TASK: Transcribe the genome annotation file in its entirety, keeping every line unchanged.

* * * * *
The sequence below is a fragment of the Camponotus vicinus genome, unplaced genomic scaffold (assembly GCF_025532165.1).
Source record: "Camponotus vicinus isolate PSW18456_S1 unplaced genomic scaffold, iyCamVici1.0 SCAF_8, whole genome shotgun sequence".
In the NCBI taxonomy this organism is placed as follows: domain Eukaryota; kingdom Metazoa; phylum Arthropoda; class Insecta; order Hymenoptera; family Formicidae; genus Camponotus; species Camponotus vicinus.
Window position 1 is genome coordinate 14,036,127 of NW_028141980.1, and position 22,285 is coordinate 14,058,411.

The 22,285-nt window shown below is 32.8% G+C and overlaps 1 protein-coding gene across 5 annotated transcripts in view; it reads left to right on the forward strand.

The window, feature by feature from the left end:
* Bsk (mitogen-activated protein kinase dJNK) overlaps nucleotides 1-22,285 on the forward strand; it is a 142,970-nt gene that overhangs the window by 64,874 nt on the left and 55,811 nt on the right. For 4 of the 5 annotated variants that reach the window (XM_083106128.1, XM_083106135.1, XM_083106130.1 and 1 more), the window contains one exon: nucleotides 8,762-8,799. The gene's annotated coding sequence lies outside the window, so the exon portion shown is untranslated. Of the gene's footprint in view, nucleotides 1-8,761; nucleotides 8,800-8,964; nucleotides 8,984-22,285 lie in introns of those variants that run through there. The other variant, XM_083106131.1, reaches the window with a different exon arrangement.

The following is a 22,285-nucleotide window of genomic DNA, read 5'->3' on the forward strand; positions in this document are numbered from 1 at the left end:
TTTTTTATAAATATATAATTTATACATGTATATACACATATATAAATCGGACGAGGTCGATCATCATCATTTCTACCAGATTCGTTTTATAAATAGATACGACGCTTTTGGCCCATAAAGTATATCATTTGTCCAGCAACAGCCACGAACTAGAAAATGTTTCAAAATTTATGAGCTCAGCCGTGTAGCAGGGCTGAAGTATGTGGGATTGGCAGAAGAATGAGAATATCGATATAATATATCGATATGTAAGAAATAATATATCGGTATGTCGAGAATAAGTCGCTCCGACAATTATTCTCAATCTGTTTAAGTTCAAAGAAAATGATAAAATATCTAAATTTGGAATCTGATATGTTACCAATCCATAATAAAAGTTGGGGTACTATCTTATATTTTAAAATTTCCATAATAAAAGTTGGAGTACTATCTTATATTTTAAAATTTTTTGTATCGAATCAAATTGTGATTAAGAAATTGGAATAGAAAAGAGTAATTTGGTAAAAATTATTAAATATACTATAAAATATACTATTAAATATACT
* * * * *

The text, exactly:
The sequence below is a fragment of the Camponotus vicinus genome, unplaced genomic scaffold (assembly GCF_025532165.1).
Source record: "Camponotus vicinus isolate PSW18456_S1 unplaced genomic scaffold, iyCamVici1.0 SCAF_8, whole genome shotgun sequence".
In the NCBI taxonomy this organism is placed as follows: domain Eukaryota; kingdom Metazoa; phylum Arthropoda; class Insecta; order Hymenoptera; family Formicidae; genus Camponotus; species Camponotus vicinus.
Window position 1 is genome coordinate 14,036,127 of NW_028141980.1, and position 22,285 is coordinate 14,058,411.

The 22,285-nt window shown below is 32.8% G+C and overlaps 1 protein-coding gene across 5 annotated transcripts in view; it reads left to right on the forward strand.

The window, feature by feature from the left end:
* Bsk (mitogen-activated protein kinase dJNK) overlaps nucleotides 1-22,285 on the forward strand; it is a 142,970-nt gene that overhangs the window by 64,874 nt on the left and 55,811 nt on the right. For 4 of the 5 annotated variants that reach the window (XM_083106128.1, XM_083106135.1, XM_083106130.1 and 1 more), the window contains one exon: nucleotides 8,762-8,799. The gene's annotated coding sequence lies outside the window, so the exon portion shown is untranslated. Of the gene's footprint in view, nucleotides 1-8,761; nucleotides 8,800-8,964; nucleotides 8,984-22,285 lie in introns of those variants that run through there. The other variant, XM_083106131.1, reaches the window with a different exon arrangement.

The following is a 22,285-nucleotide window of genomic DNA, read 5'->3' on the forward strand; positions in this document are numbered from 1 at the left end:
TTTTTTATAAATATATAATTTATACATGTATATACACATATATAAATCGGACGAGGTCGATCATCATCATTTCTACCAGATTCGTTTTATAAATAGATACGACGCTTTTGGCCCATAAAGTATATCATTTGTCCAGCAACAGCCACGAACTAGAAAATGTTTCAAAATTTATGAGCTCAGCCGTGTAGCAGGGCTGAAGTATGTGGGATTGGCAGAAGAATGAGAATATCGATATAATATATCGATATGTAAGAAATAATATATCGGTATGTCGAGAATAAGTCGCTCCGACAATTATTCTCAATCTGTTTAAGTTCAAAGAAAATGATAAAATATCTAAATTTGGAATCTGATATGTTACCAATCCATAATAAAAGTTGGGGTACTATCTTATATTTTAAAATTTCCATAATAAAAGTTGGAGTACTATCTTATATTTTAAAATTTTTTGTATCGAATCAAATTGTGATTAAGAAATTGGAATAGAAAAGAGTAATTTGGTAAAAATTATTAAATATACTATAAAATATACTATTAAATATACT